House of Commons Hansard #69 of the 41st Parliament, 1st Session. (The original version is on Parliament's site.) The word of the day was plan.

Topics

The Environment
Oral Questions

2:45 p.m.

NDP

Megan Leslie Halifax, NS

Mr. Speaker, according to the Minister of Natural Resources, Canadians who publicly express their concerns about the Northern Gateway pipeline are radicals. This is not the 19th century. The radical thing would be to not care about the environment.

When will the minister stop attacking the Canadians and first nations who want to protect the environment and stop taking his orders from the oil lobby?

The Environment
Oral Questions

2:50 p.m.

Eglinton—Lawrence
Ontario

Conservative

Joe Oliver Minister of Natural Resources

Mr. Speaker, there are responsible environmental groups that contribute to the discussion of the use and development of our natural resources. However, there are also some radical environmental groups that are opposed to any development of our resources. They are using the process to delay projects as long as possible with the objective of killing them. We want an independent review that will be open, that will do a scientific analysis, that will hear all the people who have a legitimate view, but thousands of jobs are at stake and the—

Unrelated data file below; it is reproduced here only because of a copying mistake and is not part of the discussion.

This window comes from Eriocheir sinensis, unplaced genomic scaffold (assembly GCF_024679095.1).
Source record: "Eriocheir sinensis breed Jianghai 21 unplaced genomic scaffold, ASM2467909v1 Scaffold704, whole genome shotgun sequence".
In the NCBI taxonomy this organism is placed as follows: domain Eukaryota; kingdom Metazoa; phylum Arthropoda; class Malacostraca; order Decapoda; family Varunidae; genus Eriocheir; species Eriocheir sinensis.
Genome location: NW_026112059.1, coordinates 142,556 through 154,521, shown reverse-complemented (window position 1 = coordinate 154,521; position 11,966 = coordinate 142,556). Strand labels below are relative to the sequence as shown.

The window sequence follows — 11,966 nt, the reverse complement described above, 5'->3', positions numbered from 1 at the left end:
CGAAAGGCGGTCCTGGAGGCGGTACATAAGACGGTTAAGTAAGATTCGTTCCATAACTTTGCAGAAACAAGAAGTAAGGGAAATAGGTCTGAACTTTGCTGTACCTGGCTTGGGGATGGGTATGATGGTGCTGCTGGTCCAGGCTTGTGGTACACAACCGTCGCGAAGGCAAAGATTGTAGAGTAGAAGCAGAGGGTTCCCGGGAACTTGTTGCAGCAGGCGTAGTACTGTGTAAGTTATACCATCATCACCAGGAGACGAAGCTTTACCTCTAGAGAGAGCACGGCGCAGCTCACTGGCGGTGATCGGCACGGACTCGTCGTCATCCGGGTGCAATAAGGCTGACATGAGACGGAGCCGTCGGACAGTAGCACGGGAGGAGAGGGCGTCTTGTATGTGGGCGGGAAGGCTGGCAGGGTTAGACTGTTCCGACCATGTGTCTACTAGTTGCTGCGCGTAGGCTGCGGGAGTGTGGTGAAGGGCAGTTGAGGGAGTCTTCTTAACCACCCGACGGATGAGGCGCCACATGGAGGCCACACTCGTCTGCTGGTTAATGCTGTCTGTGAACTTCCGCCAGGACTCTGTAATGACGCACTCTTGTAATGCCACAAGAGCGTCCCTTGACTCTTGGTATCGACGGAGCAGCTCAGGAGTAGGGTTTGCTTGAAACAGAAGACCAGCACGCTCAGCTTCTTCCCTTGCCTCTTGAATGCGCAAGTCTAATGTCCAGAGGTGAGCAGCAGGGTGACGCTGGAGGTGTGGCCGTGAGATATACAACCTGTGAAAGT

The Environment
Oral Questions

2:50 p.m.

Conservative

The Speaker Andrew Scheer

The hon. member for Halifax.

The Environment
Oral Questions

2:50 p.m.

NDP

Megan Leslie Halifax, NS

Mr. Speaker, we really do have a minister for the 19th century. The Minister of Natural Resources fails to understand the impact of Conservative inaction on jobs, on the environment and on future generations. Instead, he attacks people who actually care about the environment. It makes me wonder if the minister actually believes in climate change.

Is the minister a believer or a denier?

The Environment
Oral Questions

2:50 p.m.

Eglinton—Lawrence
Ontario

Conservative